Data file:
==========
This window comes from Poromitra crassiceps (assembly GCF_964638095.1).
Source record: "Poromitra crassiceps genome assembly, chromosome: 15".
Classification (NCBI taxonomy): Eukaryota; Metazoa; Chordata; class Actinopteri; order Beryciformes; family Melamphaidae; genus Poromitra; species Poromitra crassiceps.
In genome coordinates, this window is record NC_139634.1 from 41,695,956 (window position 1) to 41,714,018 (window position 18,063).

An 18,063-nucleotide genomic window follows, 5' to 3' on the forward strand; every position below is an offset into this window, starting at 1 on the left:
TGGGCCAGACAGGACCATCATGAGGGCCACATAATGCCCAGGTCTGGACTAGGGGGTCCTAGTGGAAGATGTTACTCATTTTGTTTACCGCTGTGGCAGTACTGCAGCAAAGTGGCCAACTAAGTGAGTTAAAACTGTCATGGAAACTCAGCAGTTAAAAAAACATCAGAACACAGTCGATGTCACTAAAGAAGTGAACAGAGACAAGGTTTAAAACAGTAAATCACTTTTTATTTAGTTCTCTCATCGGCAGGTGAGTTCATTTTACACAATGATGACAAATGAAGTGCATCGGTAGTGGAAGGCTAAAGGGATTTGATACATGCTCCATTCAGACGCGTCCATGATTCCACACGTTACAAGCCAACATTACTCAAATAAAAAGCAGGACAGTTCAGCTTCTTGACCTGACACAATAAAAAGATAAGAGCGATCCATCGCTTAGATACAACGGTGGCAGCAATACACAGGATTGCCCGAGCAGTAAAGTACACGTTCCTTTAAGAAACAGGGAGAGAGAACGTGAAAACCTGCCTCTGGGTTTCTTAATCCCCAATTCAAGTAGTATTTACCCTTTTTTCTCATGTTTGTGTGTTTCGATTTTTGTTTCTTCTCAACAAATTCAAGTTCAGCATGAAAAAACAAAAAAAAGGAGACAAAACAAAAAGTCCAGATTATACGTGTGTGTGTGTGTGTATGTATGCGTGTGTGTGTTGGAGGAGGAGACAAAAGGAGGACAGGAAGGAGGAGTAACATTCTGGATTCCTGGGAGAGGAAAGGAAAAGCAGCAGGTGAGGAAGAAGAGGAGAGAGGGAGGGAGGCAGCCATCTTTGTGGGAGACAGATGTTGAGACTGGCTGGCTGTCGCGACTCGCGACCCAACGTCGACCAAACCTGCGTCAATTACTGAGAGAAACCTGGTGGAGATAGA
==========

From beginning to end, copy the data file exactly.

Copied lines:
This window comes from Poromitra crassiceps (assembly GCF_964638095.1).
Source record: "Poromitra crassiceps genome assembly, chromosome: 15".
Classification (NCBI taxonomy): Eukaryota; Metazoa; Chordata; class Actinopteri; order Beryciformes; family Melamphaidae; genus Poromitra; species Poromitra crassiceps.
In genome coordinates, this window is record NC_139634.1 from 41,695,956 (window position 1) to 41,714,018 (window position 18,063).

An 18,063-nucleotide genomic window follows, 5' to 3' on the forward strand; every position below is an offset into this window, starting at 1 on the left:
TGGGCCAGACAGGACCATCATGAGGGCCACATAATGCCCAGGTCTGGACTAGGGGGTCCTAGTGGAAGATGTTACTCATTTTGTTTACCGCTGTGGCAGTACTGCAGCAAAGTGGCCAACTAAGTGAGTTAAAACTGTCATGGAAACTCAGCAGTTAAAAAAACATCAGAACACAGTCGATGTCACTAAAGAAGTGAACAGAGACAAGGTTTAAAACAGTAAATCACTTTTTATTTAGTTCTCTCATCGGCAGGTGAGTTCATTTTACACAATGATGACAAATGAAGTGCATCGGTAGTGGAAGGCTAAAGGGATTTGATACATGCTCCATTCAGACGCGTCCATGATTCCACACGTTACAAGCCAACATTACTCAAATAAAAAGCAGGACAGTTCAGCTTCTTGACCTGACACAATAAAAAGATAAGAGCGATCCATCGCTTAGATACAACGGTGGCAGCAATACACAGGATTGCCCGAGCAGTAAAGTACACGTTCCTTTAAGAAACAGGGAGAGAGAACGTGAAAACCTGCCTCTGGGTTTCTTAATCCCCAATTCAAGTAGTATTTACCCTTTTTTCTCATGTTTGTGTGTTTCGATTTTTGTTTCTTCTCAACAAATTCAAGTTCAGCATGAAAAAACAAAAAAAAGGAGACAAAACAAAAAGTCCAGATTATACGTGTGTGTGTGTGTGTATGTATGCGTGTGTGTGTTGGAGGAGGAGACAAAAGGAGGACAGGAAGGAGGAGTAACATTCTGGATTCCTGGGAGAGGAAAGGAAAAGCAGCAGGTGAGGAAGAAGAGGAGAGAGGGAGGGAGGCAGCCATCTTTGTGGGAGACAGATGTTGAGACTGGCTGGCTGTCGCGACTCGCGACCCAACGTCGACCAAACCTGCGTCAATTACTGAGAGAAACCTGGTGGAGATAGA